Governor Jay Inslee introduced one of his longest coveted legislative goals: a carbon tax.
It’s included in a bill that mandates fuel standards for the state. And the governor has a real shot at passing it this session, with Democrats now with the majority in both the House and the Senate.
But what will it actually mean for us? Well, potentially higher prices at the pump.
Representative Joe Fitzgibbon of Burien, who heads the House Environmental Committee, says the governor’s proposal will tax $20 per ton of carbon pollution. It targets those emitting the pollution, who could either soak up the costs or pass them along to drivers. If that happened, we could see gas cost as much as 20 cents more per gallon, Fitzgibbon says.
Washington state already has some of the highest gas prices in the country. Will Inslee’s carbon tax actually get support?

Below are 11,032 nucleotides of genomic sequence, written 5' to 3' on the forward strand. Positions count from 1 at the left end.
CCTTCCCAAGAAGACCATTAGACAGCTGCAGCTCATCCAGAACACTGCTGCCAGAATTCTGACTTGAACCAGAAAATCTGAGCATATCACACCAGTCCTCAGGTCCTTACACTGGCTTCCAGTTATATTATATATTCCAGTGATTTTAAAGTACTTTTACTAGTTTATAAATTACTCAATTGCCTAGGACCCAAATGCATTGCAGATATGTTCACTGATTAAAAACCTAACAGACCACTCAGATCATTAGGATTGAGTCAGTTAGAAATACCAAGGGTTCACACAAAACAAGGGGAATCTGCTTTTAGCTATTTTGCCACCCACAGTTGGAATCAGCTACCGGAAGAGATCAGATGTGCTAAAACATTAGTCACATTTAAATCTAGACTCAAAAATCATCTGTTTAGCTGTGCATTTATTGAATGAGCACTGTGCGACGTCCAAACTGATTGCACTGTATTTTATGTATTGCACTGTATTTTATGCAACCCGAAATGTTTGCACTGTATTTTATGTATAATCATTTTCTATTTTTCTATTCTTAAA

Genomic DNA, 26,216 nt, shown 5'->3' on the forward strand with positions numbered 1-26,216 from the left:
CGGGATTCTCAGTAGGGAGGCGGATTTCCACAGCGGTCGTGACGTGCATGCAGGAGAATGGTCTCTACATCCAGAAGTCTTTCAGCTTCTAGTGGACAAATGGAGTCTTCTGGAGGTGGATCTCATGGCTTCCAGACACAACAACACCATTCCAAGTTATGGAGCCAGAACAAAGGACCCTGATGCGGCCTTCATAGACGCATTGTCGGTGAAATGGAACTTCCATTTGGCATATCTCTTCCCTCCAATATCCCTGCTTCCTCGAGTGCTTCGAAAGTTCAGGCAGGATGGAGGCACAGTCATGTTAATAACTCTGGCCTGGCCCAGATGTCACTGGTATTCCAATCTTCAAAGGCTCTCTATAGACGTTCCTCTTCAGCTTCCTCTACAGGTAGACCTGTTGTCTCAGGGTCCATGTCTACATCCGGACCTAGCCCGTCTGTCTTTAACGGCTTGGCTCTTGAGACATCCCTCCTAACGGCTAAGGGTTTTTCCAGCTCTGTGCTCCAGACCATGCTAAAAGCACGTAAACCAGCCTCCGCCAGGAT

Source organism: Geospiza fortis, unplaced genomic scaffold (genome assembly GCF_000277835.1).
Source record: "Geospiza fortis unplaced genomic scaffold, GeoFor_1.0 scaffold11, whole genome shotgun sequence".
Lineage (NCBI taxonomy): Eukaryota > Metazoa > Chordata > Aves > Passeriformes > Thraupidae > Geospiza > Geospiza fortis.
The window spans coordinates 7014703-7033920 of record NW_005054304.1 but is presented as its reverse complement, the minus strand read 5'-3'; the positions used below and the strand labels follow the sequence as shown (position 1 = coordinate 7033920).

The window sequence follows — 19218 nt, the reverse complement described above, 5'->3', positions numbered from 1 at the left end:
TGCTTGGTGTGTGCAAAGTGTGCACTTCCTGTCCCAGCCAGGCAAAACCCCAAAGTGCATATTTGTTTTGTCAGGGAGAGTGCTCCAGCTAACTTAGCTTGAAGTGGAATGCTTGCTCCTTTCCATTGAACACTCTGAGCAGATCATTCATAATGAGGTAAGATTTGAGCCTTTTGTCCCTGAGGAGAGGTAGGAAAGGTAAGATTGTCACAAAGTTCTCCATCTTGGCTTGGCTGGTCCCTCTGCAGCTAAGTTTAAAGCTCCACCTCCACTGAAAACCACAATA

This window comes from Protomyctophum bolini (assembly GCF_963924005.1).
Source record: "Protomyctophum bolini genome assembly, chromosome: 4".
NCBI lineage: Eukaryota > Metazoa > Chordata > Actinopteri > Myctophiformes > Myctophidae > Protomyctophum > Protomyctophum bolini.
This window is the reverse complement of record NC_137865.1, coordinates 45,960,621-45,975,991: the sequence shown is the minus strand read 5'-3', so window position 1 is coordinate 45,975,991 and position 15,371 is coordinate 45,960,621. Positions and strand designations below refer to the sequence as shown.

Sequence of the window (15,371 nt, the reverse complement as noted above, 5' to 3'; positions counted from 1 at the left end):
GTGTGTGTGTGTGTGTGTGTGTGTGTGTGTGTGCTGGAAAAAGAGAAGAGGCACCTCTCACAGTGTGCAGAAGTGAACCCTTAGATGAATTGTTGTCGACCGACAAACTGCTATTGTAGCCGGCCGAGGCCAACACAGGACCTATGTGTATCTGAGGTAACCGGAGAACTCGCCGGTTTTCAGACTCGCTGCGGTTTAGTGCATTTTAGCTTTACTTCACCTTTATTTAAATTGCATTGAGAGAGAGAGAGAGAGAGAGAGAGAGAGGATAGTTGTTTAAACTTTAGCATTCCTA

“We will have support because we figure pollution is a better thing to tax than business activity or the value of people’s homes,” Fitzgibbon said.
There are people who drive that have no other choice, however. People living in rural areas don’t have another option.
Fitzgibbon says there will be “great opportunities” for people who want to shift away from fossil fuels, including biofuel.
He says people shouldn’t worry about their electricity bills going up either because Washington state already has some of the cleanest energy in the country.
“Most electricity consumers would see very little change …”
That’s not to say there wouldn’t be increases in electricity bills. Puget Sound Energy still uses coal for 37 percent of its energy production.
You can hear the entire interview on Seattle’s Morning News here.